A keystone species is one that has a significant beneficial impact on its ecosystem as compared to its abundance. Keystone species play an essential role in maintaining and sustaining the structure of the ecosystem. These species help to support biodiversity locally within the environment either through controlling the population of other species that may have otherwise dominate the system or by providing essential resources for some other species (Hale and Koprowski, 2018, p. 441). There is a wide variety of keystone species, and depending on their nature, they contribute a lot to the ecosystem. Without the existence of keystone species, the ecosystem would dramatically be altered or face extinction altogether.

Using Influence as Science as a Human Endeavor (SHE), we can understand the nature of keystone species and their influence on the ecosystem. By using science to understand the importance of these species to the ecosystem, we can then scientifically come up with logical reasons as to why they should be preserved, maintained, and sustained. Furthermore, by understanding why these keystone species should be preserved, we can use scientific and ethical standards to protect the environment for these important species to survive. For example, by understanding the importance of trees, we can ethically advocate for them not being felled and in turn put in place policies and procedures to preserve them.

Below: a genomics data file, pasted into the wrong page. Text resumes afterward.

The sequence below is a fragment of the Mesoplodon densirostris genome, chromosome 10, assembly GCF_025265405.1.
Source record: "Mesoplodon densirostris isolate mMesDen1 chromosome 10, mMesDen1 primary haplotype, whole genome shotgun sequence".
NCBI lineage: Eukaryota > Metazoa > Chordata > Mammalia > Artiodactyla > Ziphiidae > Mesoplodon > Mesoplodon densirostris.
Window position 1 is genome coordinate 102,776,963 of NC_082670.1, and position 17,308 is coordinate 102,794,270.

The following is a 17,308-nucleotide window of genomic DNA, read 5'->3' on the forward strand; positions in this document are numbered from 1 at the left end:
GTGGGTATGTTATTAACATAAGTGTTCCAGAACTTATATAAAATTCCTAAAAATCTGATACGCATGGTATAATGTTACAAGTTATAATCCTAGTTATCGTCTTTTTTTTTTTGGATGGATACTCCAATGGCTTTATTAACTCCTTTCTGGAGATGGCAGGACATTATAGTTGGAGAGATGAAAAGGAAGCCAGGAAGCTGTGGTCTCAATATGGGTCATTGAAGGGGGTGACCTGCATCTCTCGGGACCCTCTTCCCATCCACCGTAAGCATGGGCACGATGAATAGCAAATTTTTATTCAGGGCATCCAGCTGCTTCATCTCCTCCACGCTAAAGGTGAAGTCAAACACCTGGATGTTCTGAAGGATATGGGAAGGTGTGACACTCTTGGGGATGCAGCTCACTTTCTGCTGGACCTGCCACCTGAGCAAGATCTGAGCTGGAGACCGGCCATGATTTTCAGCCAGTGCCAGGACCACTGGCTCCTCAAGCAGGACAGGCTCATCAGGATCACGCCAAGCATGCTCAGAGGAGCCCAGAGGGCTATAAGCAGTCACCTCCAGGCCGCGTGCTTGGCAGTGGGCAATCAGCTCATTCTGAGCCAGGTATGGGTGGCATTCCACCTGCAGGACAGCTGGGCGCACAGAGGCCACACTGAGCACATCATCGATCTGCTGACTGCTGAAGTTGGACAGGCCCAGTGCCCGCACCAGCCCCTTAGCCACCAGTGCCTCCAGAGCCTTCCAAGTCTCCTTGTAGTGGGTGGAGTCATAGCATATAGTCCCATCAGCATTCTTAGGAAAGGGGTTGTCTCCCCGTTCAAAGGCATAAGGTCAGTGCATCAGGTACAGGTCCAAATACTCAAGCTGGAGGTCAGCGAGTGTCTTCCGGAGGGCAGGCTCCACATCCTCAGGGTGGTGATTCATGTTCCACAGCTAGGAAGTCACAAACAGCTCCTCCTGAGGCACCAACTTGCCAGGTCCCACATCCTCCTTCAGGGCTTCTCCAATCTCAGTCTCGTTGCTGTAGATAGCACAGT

The keystone species that we will focus on in this paper are the Red Mangroves. Mangroves are tropical forests growing at the coastlines between the land and the sea. They contain dense and robust root systems that trap sediments from the ground and down to the rivers. This aspect is crucial because it helps to stabilize the coastline, therefore, preventing erosion that would occur from storms and

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